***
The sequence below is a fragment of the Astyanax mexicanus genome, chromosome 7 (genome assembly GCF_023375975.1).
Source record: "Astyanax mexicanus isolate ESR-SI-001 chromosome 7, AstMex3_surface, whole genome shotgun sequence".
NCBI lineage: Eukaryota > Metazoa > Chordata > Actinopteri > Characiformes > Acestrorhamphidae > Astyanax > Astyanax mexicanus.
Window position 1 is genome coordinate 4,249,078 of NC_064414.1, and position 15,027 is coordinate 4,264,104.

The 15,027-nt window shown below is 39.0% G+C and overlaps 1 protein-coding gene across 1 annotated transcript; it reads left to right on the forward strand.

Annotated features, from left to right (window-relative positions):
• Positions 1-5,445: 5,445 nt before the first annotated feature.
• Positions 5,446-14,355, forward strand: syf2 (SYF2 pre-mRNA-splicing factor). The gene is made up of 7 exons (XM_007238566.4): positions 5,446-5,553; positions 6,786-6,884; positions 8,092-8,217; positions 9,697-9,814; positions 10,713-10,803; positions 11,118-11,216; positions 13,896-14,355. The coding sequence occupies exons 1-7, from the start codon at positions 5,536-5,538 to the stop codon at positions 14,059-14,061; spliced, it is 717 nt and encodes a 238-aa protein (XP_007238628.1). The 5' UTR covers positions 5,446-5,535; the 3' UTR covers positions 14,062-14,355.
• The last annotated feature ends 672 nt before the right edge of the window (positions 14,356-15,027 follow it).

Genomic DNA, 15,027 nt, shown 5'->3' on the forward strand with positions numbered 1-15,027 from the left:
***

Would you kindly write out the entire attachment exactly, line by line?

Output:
The sequence below is a fragment of the Astyanax mexicanus genome, chromosome 7 (genome assembly GCF_023375975.1).
Source record: "Astyanax mexicanus isolate ESR-SI-001 chromosome 7, AstMex3_surface, whole genome shotgun sequence".
NCBI lineage: Eukaryota > Metazoa > Chordata > Actinopteri > Characiformes > Acestrorhamphidae > Astyanax > Astyanax mexicanus.
Window position 1 is genome coordinate 4,249,078 of NC_064414.1, and position 15,027 is coordinate 4,264,104.

The 15,027-nt window shown below is 39.0% G+C and overlaps 1 protein-coding gene across 1 annotated transcript; it reads left to right on the forward strand.

Annotated features, from left to right (window-relative positions):
• Positions 1-5,445: 5,445 nt before the first annotated feature.
• Positions 5,446-14,355, forward strand: syf2 (SYF2 pre-mRNA-splicing factor). The gene is made up of 7 exons (XM_007238566.4): positions 5,446-5,553; positions 6,786-6,884; positions 8,092-8,217; positions 9,697-9,814; positions 10,713-10,803; positions 11,118-11,216; positions 13,896-14,355. The coding sequence occupies exons 1-7, from the start codon at positions 5,536-5,538 to the stop codon at positions 14,059-14,061; spliced, it is 717 nt and encodes a 238-aa protein (XP_007238628.1). The 5' UTR covers positions 5,446-5,535; the 3' UTR covers positions 14,062-14,355.
• The last annotated feature ends 672 nt before the right edge of the window (positions 14,356-15,027 follow it).

Genomic DNA, 15,027 nt, shown 5'->3' on the forward strand with positions numbered 1-15,027 from the left: